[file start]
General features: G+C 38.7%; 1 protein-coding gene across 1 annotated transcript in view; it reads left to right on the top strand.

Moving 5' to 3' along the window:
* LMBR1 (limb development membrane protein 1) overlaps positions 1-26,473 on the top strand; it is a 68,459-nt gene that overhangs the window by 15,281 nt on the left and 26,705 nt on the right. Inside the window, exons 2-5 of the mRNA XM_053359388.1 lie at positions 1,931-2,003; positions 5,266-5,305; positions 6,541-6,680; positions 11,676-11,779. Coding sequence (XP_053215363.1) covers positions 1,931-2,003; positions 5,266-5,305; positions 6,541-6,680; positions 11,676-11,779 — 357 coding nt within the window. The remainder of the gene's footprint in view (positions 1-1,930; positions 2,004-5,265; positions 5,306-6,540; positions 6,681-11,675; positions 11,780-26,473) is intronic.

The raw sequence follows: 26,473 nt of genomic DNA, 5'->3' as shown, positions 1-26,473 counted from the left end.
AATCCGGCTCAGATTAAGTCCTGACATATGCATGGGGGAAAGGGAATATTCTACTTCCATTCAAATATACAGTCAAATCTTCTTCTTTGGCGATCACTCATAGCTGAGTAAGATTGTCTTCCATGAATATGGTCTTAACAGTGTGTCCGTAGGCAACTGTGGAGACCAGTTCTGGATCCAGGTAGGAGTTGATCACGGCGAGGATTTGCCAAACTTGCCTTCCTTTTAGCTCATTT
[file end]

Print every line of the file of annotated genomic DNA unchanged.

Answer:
General features: G+C 38.7%; 1 protein-coding gene across 1 annotated transcript in view; it reads left to right on the top strand.

Moving 5' to 3' along the window:
* LMBR1 (limb development membrane protein 1) overlaps positions 1-26,473 on the top strand; it is a 68,459-nt gene that overhangs the window by 15,281 nt on the left and 26,705 nt on the right. Inside the window, exons 2-5 of the mRNA XM_053359388.1 lie at positions 1,931-2,003; positions 5,266-5,305; positions 6,541-6,680; positions 11,676-11,779. Coding sequence (XP_053215363.1) covers positions 1,931-2,003; positions 5,266-5,305; positions 6,541-6,680; positions 11,676-11,779 — 357 coding nt within the window. The remainder of the gene's footprint in view (positions 1-1,930; positions 2,004-5,265; positions 5,306-6,540; positions 6,681-11,675; positions 11,780-26,473) is intronic.

The raw sequence follows: 26,473 nt of genomic DNA, 5'->3' as shown, positions 1-26,473 counted from the left end.
AATCCGGCTCAGATTAAGTCCTGACATATGCATGGGGGAAAGGGAATATTCTACTTCCATTCAAATATACAGTCAAATCTTCTTCTTTGGCGATCACTCATAGCTGAGTAAGATTGTCTTCCATGAATATGGTCTTAACAGTGTGTCCGTAGGCAACTGTGGAGACCAGTTCTGGATCCAGGTAGGAGTTGATCACGGCGAGGATTTGCCAAACTTGCCTTCCTTTTAGCTCATTT